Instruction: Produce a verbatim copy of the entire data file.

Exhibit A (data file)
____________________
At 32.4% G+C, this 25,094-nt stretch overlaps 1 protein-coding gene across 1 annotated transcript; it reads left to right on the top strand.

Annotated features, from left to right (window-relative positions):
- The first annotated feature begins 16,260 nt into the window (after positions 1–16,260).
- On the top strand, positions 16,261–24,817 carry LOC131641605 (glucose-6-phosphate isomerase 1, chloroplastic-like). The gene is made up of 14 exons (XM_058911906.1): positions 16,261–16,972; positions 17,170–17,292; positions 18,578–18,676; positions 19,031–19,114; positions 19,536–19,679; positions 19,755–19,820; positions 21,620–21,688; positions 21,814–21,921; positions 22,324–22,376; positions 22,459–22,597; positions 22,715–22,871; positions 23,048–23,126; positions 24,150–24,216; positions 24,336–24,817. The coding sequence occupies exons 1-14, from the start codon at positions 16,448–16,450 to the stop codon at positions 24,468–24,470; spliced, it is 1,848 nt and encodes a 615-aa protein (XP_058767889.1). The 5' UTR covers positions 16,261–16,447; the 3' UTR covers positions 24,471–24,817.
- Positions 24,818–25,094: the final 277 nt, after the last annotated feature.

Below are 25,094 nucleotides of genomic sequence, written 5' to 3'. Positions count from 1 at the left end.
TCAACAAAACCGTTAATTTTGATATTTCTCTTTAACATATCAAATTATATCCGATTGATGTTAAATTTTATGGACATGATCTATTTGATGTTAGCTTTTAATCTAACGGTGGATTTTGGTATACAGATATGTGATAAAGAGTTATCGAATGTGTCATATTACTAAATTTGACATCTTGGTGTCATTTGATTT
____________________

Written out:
At 32.4% G+C, this 25,094-nt stretch overlaps 1 protein-coding gene across 1 annotated transcript; it reads left to right on the top strand.

Annotated features, from left to right (window-relative positions):
- The first annotated feature begins 16,260 nt into the window (after positions 1–16,260).
- On the top strand, positions 16,261–24,817 carry LOC131641605 (glucose-6-phosphate isomerase 1, chloroplastic-like). The gene is made up of 14 exons (XM_058911906.1): positions 16,261–16,972; positions 17,170–17,292; positions 18,578–18,676; positions 19,031–19,114; positions 19,536–19,679; positions 19,755–19,820; positions 21,620–21,688; positions 21,814–21,921; positions 22,324–22,376; positions 22,459–22,597; positions 22,715–22,871; positions 23,048–23,126; positions 24,150–24,216; positions 24,336–24,817. The coding sequence occupies exons 1-14, from the start codon at positions 16,448–16,450 to the stop codon at positions 24,468–24,470; spliced, it is 1,848 nt and encodes a 615-aa protein (XP_058767889.1). The 5' UTR covers positions 16,261–16,447; the 3' UTR covers positions 24,471–24,817.
- Positions 24,818–25,094: the final 277 nt, after the last annotated feature.

Below are 25,094 nucleotides of genomic sequence, written 5' to 3'. Positions count from 1 at the left end.
TCAACAAAACCGTTAATTTTGATATTTCTCTTTAACATATCAAATTATATCCGATTGATGTTAAATTTTATGGACATGATCTATTTGATGTTAGCTTTTAATCTAACGGTGGATTTTGGTATACAGATATGTGATAAAGAGTTATCGAATGTGTCATATTACTAAATTTGACATCTTGGTGTCATTTGATTT